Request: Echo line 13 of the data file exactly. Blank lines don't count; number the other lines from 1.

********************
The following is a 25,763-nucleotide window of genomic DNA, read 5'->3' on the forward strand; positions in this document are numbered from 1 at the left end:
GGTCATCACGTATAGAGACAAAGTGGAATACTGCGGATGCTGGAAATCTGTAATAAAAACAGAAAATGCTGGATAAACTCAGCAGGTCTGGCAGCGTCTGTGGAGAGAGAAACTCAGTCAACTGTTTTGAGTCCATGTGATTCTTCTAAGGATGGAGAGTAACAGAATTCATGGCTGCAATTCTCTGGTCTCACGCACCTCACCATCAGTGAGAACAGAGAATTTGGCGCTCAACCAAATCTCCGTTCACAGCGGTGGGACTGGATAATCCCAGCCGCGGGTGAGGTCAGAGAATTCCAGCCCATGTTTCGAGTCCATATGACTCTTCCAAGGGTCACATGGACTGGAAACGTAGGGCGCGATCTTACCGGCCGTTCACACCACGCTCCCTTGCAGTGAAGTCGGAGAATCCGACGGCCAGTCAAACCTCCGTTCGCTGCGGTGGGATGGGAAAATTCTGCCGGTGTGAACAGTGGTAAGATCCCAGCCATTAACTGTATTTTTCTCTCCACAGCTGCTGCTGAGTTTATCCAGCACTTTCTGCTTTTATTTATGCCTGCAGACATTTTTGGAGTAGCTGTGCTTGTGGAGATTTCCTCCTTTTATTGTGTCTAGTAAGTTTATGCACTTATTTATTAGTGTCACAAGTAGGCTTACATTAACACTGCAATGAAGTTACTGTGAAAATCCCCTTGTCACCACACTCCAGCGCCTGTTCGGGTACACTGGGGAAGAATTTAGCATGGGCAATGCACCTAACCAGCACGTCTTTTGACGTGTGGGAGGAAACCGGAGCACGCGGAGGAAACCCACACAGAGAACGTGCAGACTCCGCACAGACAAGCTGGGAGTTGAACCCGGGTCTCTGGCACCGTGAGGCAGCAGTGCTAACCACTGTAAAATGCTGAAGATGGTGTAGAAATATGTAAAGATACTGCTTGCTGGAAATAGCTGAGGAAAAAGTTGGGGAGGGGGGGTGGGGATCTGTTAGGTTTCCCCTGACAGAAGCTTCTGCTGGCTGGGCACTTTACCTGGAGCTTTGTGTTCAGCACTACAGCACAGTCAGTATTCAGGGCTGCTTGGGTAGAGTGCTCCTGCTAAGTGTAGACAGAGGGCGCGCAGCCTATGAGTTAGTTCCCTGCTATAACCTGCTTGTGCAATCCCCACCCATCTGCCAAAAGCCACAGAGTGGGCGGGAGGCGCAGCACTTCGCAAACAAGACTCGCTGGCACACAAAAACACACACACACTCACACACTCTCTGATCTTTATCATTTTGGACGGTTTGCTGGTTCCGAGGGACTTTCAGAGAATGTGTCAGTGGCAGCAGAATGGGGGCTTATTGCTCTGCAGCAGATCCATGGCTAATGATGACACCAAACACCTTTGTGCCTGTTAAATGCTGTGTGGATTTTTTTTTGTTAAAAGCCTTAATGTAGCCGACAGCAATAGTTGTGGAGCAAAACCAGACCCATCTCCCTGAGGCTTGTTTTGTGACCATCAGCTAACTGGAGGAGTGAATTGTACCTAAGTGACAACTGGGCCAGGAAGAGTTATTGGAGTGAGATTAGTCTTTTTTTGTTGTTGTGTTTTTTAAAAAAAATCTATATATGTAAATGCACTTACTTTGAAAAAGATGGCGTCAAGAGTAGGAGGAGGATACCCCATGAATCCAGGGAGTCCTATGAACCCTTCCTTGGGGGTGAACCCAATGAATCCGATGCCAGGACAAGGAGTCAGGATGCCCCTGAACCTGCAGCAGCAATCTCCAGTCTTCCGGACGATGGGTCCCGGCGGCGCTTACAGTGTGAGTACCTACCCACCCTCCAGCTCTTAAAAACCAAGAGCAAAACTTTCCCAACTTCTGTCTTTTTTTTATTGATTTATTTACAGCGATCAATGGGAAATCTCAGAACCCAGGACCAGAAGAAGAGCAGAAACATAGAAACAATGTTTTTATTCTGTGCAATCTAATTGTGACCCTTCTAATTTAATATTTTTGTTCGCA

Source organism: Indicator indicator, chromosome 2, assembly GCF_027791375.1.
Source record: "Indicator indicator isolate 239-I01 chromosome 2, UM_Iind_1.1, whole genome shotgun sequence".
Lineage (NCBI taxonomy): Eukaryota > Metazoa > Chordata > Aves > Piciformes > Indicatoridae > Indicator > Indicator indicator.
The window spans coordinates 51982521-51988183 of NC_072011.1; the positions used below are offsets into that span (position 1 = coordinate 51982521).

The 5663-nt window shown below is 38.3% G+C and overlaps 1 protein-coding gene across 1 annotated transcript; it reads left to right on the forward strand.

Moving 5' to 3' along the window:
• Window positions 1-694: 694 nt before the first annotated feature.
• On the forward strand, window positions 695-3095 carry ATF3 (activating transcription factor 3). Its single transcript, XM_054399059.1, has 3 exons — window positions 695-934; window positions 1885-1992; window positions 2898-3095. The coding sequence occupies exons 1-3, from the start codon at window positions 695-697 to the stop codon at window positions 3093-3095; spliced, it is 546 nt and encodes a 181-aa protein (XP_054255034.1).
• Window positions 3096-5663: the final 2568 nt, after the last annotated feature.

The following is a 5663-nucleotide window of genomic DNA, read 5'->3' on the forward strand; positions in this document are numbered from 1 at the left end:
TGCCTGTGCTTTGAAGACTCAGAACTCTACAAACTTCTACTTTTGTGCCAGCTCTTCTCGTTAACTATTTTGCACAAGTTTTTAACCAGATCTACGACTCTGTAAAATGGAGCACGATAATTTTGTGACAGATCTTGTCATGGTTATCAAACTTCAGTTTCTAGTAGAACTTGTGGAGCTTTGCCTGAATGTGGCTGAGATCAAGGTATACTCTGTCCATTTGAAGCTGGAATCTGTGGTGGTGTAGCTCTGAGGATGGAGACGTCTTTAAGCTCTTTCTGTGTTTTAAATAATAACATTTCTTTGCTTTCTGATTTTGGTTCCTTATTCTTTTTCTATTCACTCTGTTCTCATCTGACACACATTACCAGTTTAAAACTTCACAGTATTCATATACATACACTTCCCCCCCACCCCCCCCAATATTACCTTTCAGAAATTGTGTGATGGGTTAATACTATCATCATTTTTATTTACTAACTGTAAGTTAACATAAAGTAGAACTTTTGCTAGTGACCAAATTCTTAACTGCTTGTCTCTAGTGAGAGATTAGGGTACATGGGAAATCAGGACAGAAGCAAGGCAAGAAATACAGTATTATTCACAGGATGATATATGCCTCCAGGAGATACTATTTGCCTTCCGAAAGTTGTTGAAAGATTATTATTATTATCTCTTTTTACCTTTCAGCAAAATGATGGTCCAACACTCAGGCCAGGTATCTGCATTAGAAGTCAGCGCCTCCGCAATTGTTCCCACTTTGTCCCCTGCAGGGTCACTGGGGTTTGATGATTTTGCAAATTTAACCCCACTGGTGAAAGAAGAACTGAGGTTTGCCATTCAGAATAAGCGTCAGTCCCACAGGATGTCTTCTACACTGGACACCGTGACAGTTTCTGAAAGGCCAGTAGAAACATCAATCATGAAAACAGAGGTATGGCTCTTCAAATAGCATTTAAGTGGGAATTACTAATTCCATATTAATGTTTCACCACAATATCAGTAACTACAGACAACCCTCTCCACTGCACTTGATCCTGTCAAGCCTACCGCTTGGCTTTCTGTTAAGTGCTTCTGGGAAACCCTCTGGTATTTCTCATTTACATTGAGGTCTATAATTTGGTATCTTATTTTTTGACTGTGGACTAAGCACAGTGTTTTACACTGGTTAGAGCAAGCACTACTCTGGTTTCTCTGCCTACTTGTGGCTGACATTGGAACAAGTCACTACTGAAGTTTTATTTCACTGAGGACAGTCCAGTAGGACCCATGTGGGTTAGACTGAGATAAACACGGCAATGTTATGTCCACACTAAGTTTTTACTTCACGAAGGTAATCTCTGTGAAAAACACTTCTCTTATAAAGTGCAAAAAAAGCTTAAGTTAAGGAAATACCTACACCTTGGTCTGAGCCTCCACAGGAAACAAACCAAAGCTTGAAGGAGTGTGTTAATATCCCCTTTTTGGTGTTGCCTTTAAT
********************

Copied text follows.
TGCCTGTGCTTTGAAGACTCAGAACTCTACAAACTTCTACTTTTGTGCCAGCTCTTCTCGTTAACTATTTTGCACAAGTTTTTAACCAGATCTACGACTCTGTAAAATGGAGCACGATAATTTTGTGACAGATCTTGTCATGGTTATCAAACTTCAGTTTCTAGTAGAACTTGTGGAGCTTTGCCTGAATGTGGCTGAGATCAAGGTATACTCTGTCCATTTGAAGCTGGAATCTGTGGTGGTGTAGCTCTGAGGATGGAGACGTCTTTAAGCTCTTTCTGTGTTTTAAATAATAACATTTCTTTGCTTTCTGATTTTGGTTCCTTATTCTTTTTCTATTCACTCTGTTCTCATCTGACACACATTACCAGTTTAAAACTTCACAGTATTCATATACATACACTTCCCCCCCACCCCCCCCAATATTACCTTTCAGAAATTGTGTGATGGGTTAATACTATCATCATTTTTATTTACTAACTGTAAGTTAACATAAAGTAGAACTTTTGCTAGTGACCAAATTCTTAACTGCTTGTCTCTAGTGAGAGATTAGGGTACATGGGAAATCAGGACAGAAGCAAGGCAAGAAATACAGTATTATTCACAGGATGATATATGCCTCCAGGAGATACTATTTGCCTTCCGAAAGTTGTTGAAAGATTATTATTATTATCTCTTTTTACCTTTCAGCAAAATGATGGTCCAACACTCAGGCCAGGTATCTGCATTAGAAGTCAGCGCCTCCGCAATTGTTCCCACTTTGTCCCCTGCAGGGTCACTGGGGTTTGATGATTTTGCAAATTTAACCCCACTGGTGAAAGAAGAACTGAGGTTTGCCATTCAGAATAAGCGTCAGTCCCACAGGATGTCTTCTACACTGGACACCGTGACAGTTTCTGAAAGGCCAGTAGAAACATCAATCATGAAAACAGAGGTATGGCTCTTCAAATAGCATTTAAGTGGGAATTACTAATTCCATATTAATGTTTCACCACAATATCAGTAACTACAGACAACCCTCTCCACTGCACTTGATCCTGTCAAGCCTACCGCTTGGCTTTCTGTTAAGTGCTTCTGGGAAACCCTCTGGTATTTCTCATTTACATTGAGGTCTATAATTTGGTATCTTATTTTTTGACTGTGGACTAAGCACAGTGTTTTACACTGGTTAGAGCAAGCACTACTCTGGTTTCTCTGCCTACTTGTGGCTGACATTGGAACAAGTCACTACTGAAGTTTTATTTCACTGAGGACAGTCCAGTAGGACCCATGTGGGTTAGACTGAGATAAACACGGCAATGTTATGTCCACACTAAGTTTTTACTTCACGAAGGTAATCTCTGTGAAAAACACTTCTCTTATAAAGTGCAAAAAAAGCTTAAGTTAAGGAAATACCTACACCTTGGTCTGAGCCTCCACAGGAAACAAACCAAAGCTTGAAGGAGTGTGTTAATATCCCCTTTTTGGTGTTGCCTTTAAT